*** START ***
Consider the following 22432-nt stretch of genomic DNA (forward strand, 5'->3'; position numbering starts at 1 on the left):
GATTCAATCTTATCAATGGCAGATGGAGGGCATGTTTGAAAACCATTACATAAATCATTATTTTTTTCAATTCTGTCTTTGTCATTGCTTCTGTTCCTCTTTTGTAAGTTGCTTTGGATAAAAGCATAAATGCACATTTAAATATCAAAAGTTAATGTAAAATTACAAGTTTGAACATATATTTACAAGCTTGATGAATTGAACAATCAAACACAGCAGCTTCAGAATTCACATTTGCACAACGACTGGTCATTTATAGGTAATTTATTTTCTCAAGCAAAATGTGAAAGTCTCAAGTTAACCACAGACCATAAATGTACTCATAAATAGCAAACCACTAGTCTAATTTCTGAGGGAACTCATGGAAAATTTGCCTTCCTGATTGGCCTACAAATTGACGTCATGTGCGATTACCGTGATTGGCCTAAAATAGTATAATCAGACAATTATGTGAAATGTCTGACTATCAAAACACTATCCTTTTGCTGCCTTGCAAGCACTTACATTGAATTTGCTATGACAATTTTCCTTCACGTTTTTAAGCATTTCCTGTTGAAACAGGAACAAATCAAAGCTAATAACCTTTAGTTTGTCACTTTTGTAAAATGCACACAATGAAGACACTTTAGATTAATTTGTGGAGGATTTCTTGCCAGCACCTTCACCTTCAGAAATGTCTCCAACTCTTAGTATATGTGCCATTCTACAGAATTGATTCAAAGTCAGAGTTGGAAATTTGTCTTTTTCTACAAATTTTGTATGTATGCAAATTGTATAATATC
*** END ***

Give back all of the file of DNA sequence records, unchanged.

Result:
Consider the following 22432-nt stretch of genomic DNA (forward strand, 5'->3'; position numbering starts at 1 on the left):
GATTCAATCTTATCAATGGCAGATGGAGGGCATGTTTGAAAACCATTACATAAATCATTATTTTTTTCAATTCTGTCTTTGTCATTGCTTCTGTTCCTCTTTTGTAAGTTGCTTTGGATAAAAGCATAAATGCACATTTAAATATCAAAAGTTAATGTAAAATTACAAGTTTGAACATATATTTACAAGCTTGATGAATTGAACAATCAAACACAGCAGCTTCAGAATTCACATTTGCACAACGACTGGTCATTTATAGGTAATTTATTTTCTCAAGCAAAATGTGAAAGTCTCAAGTTAACCACAGACCATAAATGTACTCATAAATAGCAAACCACTAGTCTAATTTCTGAGGGAACTCATGGAAAATTTGCCTTCCTGATTGGCCTACAAATTGACGTCATGTGCGATTACCGTGATTGGCCTAAAATAGTATAATCAGACAATTATGTGAAATGTCTGACTATCAAAACACTATCCTTTTGCTGCCTTGCAAGCACTTACATTGAATTTGCTATGACAATTTTCCTTCACGTTTTTAAGCATTTCCTGTTGAAACAGGAACAAATCAAAGCTAATAACCTTTAGTTTGTCACTTTTGTAAAATGCACACAATGAAGACACTTTAGATTAATTTGTGGAGGATTTCTTGCCAGCACCTTCACCTTCAGAAATGTCTCCAACTCTTAGTATATGTGCCATTCTACAGAATTGATTCAAAGTCAGAGTTGGAAATTTGTCTTTTTCTACAAATTTTGTATGTATGCAAATTGTATAATATC